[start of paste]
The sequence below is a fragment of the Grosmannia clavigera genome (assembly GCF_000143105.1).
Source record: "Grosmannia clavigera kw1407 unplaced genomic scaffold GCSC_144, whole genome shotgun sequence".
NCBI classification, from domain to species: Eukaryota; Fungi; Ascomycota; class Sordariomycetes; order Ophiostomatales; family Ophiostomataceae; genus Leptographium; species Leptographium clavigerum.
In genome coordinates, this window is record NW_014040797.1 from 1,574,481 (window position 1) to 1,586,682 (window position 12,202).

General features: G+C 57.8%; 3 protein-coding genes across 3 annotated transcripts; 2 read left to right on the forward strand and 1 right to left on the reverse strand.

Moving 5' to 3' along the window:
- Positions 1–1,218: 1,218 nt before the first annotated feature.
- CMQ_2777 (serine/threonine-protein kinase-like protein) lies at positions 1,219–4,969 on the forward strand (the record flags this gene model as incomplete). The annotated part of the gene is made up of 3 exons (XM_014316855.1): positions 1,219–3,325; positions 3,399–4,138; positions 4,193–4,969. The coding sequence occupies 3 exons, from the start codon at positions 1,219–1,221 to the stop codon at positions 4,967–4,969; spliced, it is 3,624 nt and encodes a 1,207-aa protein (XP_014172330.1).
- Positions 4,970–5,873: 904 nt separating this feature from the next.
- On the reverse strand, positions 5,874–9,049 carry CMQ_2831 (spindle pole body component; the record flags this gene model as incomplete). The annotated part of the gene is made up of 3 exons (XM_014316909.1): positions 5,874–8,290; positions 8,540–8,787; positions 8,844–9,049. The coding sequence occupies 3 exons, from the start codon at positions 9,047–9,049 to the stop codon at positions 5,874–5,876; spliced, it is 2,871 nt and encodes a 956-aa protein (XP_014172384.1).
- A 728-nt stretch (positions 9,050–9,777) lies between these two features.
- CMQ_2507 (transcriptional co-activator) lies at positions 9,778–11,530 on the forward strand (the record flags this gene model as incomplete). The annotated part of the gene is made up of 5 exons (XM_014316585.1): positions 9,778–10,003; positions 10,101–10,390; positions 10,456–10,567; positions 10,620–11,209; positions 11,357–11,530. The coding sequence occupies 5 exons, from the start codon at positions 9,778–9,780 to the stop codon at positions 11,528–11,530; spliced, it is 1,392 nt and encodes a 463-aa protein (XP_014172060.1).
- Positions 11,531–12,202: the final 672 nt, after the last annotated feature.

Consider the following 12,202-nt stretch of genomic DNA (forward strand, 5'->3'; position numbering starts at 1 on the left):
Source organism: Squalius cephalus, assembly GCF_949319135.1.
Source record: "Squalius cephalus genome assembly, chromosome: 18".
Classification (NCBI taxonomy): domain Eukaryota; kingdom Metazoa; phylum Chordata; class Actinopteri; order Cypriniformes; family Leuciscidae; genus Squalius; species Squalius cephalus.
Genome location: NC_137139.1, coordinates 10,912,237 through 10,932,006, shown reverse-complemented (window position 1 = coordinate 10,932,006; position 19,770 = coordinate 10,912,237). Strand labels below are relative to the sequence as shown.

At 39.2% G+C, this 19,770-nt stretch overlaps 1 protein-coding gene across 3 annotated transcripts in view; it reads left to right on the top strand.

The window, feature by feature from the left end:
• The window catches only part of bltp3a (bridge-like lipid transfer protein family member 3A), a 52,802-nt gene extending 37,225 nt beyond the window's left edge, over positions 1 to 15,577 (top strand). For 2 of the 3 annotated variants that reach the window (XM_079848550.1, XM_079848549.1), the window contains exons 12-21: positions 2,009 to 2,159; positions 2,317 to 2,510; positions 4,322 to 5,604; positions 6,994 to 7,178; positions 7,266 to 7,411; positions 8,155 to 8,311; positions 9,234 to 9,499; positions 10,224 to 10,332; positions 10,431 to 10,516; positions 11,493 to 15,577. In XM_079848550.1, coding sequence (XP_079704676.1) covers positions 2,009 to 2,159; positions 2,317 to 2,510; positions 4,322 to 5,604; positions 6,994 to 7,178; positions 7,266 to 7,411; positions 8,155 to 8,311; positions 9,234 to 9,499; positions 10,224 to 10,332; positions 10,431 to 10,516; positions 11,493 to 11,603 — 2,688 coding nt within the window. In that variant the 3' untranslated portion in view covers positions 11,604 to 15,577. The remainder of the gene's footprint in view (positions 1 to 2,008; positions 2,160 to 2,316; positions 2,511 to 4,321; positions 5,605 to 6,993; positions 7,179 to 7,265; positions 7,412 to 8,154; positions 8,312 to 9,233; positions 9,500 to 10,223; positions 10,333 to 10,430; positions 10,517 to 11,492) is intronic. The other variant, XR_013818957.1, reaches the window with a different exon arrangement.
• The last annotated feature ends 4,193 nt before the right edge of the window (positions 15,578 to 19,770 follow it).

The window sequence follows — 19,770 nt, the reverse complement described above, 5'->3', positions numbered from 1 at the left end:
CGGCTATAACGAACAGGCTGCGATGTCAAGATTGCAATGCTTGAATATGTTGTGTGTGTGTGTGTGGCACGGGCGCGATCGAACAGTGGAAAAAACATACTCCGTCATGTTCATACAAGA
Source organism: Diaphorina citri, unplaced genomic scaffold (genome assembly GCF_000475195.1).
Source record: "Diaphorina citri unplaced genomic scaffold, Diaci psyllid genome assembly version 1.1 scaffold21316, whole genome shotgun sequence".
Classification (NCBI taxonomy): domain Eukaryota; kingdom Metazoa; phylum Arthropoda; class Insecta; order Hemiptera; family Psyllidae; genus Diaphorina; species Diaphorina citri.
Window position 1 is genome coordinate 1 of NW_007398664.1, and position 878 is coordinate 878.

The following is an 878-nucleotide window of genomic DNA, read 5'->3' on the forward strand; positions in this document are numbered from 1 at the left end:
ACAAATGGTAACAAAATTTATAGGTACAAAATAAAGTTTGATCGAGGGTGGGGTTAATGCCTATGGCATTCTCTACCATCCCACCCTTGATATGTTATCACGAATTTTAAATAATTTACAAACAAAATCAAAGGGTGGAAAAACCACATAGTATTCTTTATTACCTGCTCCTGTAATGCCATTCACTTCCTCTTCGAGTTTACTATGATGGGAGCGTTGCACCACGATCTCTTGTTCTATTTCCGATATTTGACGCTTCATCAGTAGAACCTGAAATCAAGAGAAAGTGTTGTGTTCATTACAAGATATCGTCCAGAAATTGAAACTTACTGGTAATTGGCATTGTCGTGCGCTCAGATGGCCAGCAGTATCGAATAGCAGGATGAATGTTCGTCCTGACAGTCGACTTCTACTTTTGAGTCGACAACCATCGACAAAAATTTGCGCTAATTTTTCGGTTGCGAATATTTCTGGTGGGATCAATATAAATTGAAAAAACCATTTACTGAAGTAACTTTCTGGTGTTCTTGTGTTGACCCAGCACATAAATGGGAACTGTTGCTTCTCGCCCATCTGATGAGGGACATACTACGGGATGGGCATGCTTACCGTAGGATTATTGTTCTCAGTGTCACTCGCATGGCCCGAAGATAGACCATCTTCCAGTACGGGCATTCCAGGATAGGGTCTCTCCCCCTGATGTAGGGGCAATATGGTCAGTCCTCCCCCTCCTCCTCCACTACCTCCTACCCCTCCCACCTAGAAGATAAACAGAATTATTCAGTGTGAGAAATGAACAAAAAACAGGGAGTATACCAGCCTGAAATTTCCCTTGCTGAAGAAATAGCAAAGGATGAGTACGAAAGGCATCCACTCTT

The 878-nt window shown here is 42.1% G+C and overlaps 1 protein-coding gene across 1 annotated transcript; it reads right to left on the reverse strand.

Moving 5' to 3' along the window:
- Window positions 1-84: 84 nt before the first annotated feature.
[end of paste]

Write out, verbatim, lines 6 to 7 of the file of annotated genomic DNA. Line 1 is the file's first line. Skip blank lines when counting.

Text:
Moving 5' to 3' along the window:
- Positions 1–1,218: 1,218 nt before the first annotated feature.